Breaking the Glass Roof: Building with ETFE architecture

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Tensile structures have been used for millennia. When indigenous peoples required shelter that was lightweight and structurally sound, fabrics made from animal hides and easily transportable elements were the most viable solution. At the Roman Colosseum, a retractable Velarium provided shading for a more comfortable spectator experience. Now, ethylene tetrafluoroethylene (ETFE) is offering new opportunities.

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Affordable solutions available for better school acoustics

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Experts believe as many as one-third of all school students miss up to 33 percent of the oral communication that occurs in the classroom. (M. Nixon’s 2002 article, “Acoustical Standards Begin to Reverberate: Controlling Noise within School Facilities,” was posted on the web at School Construction News Online).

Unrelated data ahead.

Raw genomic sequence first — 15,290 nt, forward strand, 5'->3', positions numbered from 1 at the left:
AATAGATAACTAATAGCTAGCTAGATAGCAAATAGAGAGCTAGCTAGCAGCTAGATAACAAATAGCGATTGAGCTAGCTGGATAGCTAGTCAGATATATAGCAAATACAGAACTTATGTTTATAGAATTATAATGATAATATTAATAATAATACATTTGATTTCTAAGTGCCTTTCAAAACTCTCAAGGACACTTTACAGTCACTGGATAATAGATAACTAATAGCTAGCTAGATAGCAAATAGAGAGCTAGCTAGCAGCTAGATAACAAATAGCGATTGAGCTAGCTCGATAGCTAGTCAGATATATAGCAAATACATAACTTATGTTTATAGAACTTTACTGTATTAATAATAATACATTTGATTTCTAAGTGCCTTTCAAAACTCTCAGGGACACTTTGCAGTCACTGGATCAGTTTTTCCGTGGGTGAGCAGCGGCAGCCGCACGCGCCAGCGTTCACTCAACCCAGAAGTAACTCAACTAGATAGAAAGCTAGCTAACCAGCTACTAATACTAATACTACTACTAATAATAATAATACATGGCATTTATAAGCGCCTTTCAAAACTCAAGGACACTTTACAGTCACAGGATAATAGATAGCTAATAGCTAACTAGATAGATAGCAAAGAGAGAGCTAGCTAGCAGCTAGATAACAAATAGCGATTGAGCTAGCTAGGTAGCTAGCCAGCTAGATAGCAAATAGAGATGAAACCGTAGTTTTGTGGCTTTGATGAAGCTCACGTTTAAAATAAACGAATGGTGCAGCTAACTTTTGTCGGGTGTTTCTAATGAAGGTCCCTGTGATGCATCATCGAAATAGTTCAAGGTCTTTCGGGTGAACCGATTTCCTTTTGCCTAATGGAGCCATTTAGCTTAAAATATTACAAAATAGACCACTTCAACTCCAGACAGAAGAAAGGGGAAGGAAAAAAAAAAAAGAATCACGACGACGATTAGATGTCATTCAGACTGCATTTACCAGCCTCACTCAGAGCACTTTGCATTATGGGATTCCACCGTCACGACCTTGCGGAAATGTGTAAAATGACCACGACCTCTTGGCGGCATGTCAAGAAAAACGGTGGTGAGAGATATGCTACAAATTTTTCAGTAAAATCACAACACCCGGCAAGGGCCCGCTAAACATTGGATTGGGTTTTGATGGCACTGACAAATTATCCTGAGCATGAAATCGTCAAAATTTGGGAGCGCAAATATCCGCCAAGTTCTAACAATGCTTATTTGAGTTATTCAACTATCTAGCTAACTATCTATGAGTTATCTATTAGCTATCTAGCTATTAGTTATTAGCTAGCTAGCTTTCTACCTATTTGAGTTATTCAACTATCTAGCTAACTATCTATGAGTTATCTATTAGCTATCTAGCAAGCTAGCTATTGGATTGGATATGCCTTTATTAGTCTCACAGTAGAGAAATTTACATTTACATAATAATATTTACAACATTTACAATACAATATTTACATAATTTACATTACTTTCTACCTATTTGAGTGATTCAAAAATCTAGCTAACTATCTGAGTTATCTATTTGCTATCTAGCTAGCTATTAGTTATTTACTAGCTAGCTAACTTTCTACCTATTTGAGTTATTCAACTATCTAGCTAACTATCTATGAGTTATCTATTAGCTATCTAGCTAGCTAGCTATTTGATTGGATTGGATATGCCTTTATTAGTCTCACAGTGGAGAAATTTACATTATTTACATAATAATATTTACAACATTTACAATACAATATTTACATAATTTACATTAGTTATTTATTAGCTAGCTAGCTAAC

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Designing better commercial fenestration through thermal design

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Fenestration—such as windows, curtain walls, window walls, sloped glazing, storefronts, and doors—affects building energy use through four basic mechanisms: thermal heat transfer, solar heat gain, visible transmittance, and air leakage. Product designers, architects, and specifiers must reconcile the interplay of these factors to arrive at, or verify, optimal thermal performance.

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